The Saudi people are working hard to improve their society and should be encouraged in their efforts. In the past two years alone, the kingdom has held elections for its municipal councils, joined the World Trade Organization, continued with internal reforms in areas such as education and conducted an international counterterrorism conference. We also continue to work closely with international partners, such as the United States, to combat the threat of terrorism and those who support it, financially and otherwise.
In fact, cooperation has been a hallmark of the Saudi-U.S. friendship for more than 60 years. As any friend would be, we are always open to constructive and informed criticism. However, I see no benefit to the kind of derogatory and ill-informed commentary displayed by your editorial.
Director, Royal Embassy of Saudi Arabia Information Office
Of the total, $20,000 would be used to "buy" a seat at the International Military Education and Training table for the Saudi military. IMET is a program to bring officers to the United States for training in military doctrine and tactics. With that one space for training, the Saudis can then send many other officers for training--all at the expense of their government. A major part of the curriculum is training in human rights. Is it not a good idea to have Saudi military officers immersed in training that includes Western values?
The remainder--about $400,000--would go to send American experts in counterterrorism to train Saudi police and security forces. After Khobar Towers and the attack on the foreign residence compound, is it not a good idea to send such experts to hopefully prevent another such attack?
The tiny amount of aid which goes to this country, admittedly one with a poor human-rights record, is not a "gift" to them. It is about protecting our own national, self interests.
Congressman Jim Kolbe
There are so many distortions I could correct or challenge, but one, in particular requires an immediate response. Then-Crown Prince Abdullah never behaved as Frantzman suggested that he did in Crawford, Texas. To suggest as Frantzman did (cleverly using the word "apparently") that the Saudi king visited a strip club is so outrageous and vile, Frantzman should be ashamed of himself. But I doubt that he has any shame at all.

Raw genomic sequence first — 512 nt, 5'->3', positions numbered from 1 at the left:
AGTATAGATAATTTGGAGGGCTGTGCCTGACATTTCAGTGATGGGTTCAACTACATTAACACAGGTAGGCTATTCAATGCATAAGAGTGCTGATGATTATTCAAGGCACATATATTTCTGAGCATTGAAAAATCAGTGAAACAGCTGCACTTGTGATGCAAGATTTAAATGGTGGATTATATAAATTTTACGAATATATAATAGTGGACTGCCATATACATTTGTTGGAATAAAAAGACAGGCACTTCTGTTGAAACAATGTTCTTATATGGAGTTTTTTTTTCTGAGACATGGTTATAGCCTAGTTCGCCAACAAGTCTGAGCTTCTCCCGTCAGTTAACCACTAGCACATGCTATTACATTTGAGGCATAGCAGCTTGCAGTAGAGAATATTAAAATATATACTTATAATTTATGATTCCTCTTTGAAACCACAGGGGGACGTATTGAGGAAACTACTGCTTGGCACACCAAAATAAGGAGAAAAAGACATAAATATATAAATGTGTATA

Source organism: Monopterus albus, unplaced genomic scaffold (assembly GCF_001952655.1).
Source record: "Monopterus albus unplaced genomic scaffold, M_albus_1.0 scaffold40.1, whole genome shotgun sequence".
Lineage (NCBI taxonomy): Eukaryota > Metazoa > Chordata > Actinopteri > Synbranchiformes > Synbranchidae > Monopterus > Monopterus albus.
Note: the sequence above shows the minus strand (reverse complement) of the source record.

James J. Zogby
President, Arab American Institute
Sen. Chuck Gray's bill was among the more unfortunate pieces of legislation that we passed in a largely crass and silly session. Only a few of us openly opposed it, because many in the Legislature feared that they might get characterized as standing up for hookers. Reason and compassion, after all, might be rewarded with a hit piece from an opponent.
Nobody came to testify in favor of this bill in the committee I sat on--not law enforcement, not the cities, nor any neighborhood associations. None of these groups had listed this as a priority. I mentioned this, and asked why a change in state law was necessary. Sen. Gray responded that we needed a tougher state law, because prostitution sweeps in Phoenix might drive streetwalkers into Mesa.
I never could find anyone in law enforcement who thought this was necessary. The problem that the senator cites, to the extent it exists, could be solved by coordination among various police agencies.
Oddly enough, though the senator praises their work in Mr. Vanderpool's article, Catholic Charities Community Services opposed the bill, because it will make their efforts more difficult. The senator was dismissive of their concerns in committee.
The bill represented much of what is wrong with the Republican-controlled Legislature; in particular, the use of the law as a tool for the gleeful flogging of people who are politically unpopular or basically helpless.
Rep. Tom Prezelski
The young people who write this stuff--and some of it shows real artistic talent--are provided with few outlets for their energies. That the city should spend more than a quarter-million dollars puts this expenditure on the same level of folly as the millions being devoted to an elephant corral. With some imagination, and by inviting the graffiti artists to identify themselves (without fear of punishment) and agree to forbearance in return for positive gains, the city would be addressing the real problems.
As long as you have alienated people roaming the alleys with no real creative challenges, you might as well spend millions. It's about as futile as bringing democracy to Iraq.
Some planner! How many times are we going to have to pay for the "aviation" link to Interstate 10? Instead, you are going to tear up our streets for an inane streetcar, which cannot change with demographics. If you are lucky enough to revitalize Tucson's downtown, it's going to turn into a quagmire of clogged streets, which will drive more people out.
I, for one, will never shop in the city again. My taxes will go to the county or unincorporated areas, and I won't have to breathe the polluted air caused by congested city traffic.